Age-Friendly Cities Project: Senior Citizens’ Advisory Committee

By Regina Ford

A staggering seventy-eight million Americans born between 1946 and 1964 will retire during the next two decades. This presents the challenge for area leaders to develop a plan to make their cities friendly to people of all ages.

After hearing the city of Portland was one of only two U.S. cities designated as ‘Age-Friendly’ by the World Health Organization (WHO), Beaverton’s Senior Citizen Advisory Committee (SCAC) wanted to learn more. The committee called upon Alan De La Torre, PH.D., Research Associate at Portland State University’s Institute on Aging who was instrumental in Portland’s involvement in the project, to tell us more.

Dr. De La Torre explained the WHO’s project centers on the active aging framework which focuses on eight “domains.” These domains are: housing, transportation, outdoor spaces and buildings, social participation, respect and social inclusion, civic participation and employment, communication and information, and community support and health services.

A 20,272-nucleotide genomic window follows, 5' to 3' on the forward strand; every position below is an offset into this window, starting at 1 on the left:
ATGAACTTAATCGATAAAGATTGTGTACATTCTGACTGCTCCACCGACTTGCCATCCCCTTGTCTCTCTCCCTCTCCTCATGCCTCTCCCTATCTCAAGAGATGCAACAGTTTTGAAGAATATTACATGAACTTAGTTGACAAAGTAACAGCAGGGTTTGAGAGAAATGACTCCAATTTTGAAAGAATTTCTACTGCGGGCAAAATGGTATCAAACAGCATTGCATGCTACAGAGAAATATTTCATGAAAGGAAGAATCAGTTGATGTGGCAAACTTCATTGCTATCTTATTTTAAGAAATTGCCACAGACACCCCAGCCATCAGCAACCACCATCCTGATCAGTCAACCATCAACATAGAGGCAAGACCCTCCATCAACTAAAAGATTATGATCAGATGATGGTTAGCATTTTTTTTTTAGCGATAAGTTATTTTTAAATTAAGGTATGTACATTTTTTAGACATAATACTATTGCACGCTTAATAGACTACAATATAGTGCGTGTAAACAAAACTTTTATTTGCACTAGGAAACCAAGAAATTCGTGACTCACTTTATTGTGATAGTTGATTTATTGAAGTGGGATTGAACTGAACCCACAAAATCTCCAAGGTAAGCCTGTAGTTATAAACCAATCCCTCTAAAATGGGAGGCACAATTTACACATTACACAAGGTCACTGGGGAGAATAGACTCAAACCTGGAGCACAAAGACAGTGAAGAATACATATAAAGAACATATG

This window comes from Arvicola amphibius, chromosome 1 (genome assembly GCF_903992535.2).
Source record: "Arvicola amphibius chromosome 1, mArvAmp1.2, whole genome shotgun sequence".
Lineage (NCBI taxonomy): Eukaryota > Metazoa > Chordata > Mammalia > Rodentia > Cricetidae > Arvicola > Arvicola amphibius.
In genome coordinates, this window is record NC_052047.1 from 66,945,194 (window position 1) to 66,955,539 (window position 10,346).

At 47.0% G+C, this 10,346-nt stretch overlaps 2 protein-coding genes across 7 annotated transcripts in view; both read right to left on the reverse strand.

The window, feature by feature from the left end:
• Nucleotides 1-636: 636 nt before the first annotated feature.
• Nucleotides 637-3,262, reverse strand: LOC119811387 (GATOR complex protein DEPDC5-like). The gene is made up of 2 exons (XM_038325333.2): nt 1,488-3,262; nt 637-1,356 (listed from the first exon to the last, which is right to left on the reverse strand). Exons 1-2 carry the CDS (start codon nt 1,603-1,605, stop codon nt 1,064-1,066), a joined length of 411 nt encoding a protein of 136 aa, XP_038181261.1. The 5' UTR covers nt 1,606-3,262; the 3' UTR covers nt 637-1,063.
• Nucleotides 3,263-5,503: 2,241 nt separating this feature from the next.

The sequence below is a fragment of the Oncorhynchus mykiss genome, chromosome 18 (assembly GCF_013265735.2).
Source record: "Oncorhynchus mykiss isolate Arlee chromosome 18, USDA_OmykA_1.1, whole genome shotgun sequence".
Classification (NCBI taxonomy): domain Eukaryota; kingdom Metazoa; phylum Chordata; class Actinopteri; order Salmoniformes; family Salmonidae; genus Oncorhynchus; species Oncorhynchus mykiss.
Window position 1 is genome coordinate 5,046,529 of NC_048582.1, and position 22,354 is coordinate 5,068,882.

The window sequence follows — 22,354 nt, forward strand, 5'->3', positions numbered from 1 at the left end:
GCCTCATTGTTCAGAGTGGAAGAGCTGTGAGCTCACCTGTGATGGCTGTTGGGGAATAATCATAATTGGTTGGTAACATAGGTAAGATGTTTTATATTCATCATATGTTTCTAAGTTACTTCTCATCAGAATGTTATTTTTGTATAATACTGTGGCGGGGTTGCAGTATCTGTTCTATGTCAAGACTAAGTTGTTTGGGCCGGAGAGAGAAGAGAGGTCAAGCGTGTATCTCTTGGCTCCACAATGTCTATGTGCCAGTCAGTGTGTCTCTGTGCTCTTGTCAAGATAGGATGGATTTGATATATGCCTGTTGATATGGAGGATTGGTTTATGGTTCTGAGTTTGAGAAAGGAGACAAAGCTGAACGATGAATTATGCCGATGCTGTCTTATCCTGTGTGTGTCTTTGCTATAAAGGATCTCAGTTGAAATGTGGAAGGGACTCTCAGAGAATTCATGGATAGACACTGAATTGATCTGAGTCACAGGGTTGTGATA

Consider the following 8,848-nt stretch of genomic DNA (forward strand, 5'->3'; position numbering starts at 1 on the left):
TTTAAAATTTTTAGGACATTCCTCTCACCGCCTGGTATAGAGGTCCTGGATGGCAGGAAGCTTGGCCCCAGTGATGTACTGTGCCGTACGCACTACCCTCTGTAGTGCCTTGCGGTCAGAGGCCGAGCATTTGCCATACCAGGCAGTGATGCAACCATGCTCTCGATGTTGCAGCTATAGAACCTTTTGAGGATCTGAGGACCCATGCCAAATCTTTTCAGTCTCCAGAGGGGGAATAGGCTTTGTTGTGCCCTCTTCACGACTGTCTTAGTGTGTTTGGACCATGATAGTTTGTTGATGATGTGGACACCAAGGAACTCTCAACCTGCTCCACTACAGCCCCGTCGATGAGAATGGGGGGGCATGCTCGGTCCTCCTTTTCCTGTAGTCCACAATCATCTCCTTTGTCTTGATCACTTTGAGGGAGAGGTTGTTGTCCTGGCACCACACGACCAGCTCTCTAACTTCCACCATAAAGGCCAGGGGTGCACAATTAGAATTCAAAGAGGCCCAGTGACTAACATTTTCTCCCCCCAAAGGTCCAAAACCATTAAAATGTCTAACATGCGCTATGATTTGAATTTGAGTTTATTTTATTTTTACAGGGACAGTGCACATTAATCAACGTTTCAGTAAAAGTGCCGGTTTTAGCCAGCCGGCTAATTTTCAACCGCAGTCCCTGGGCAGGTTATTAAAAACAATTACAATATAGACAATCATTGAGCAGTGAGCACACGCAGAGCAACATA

The Friendly Cities project was designed as a reference for other communities to assess their strengths and gaps, advocate for change, and monitor the project’s progress. The aim is for cities to create strategies that focus on people of all ages, not just older residents.

Washington County’s Disability, Aging and Veteran Services (DAVS) have worked with the Vision Action Network in an Aging Initiative since 2011. This partnership led to a multi-year strategic plan to meet the increasing needs of elders in the county. The City of Beaverton has included some parts of age-friendliness in its Beaverton Community Vision plan.

If you are interested in this subject, or would like to be an active member on the Beaverton Senior Citizen’s Advisory Committee, please email city staff liaison Jim Brooks at jimbrooks@beavertonoregon.gov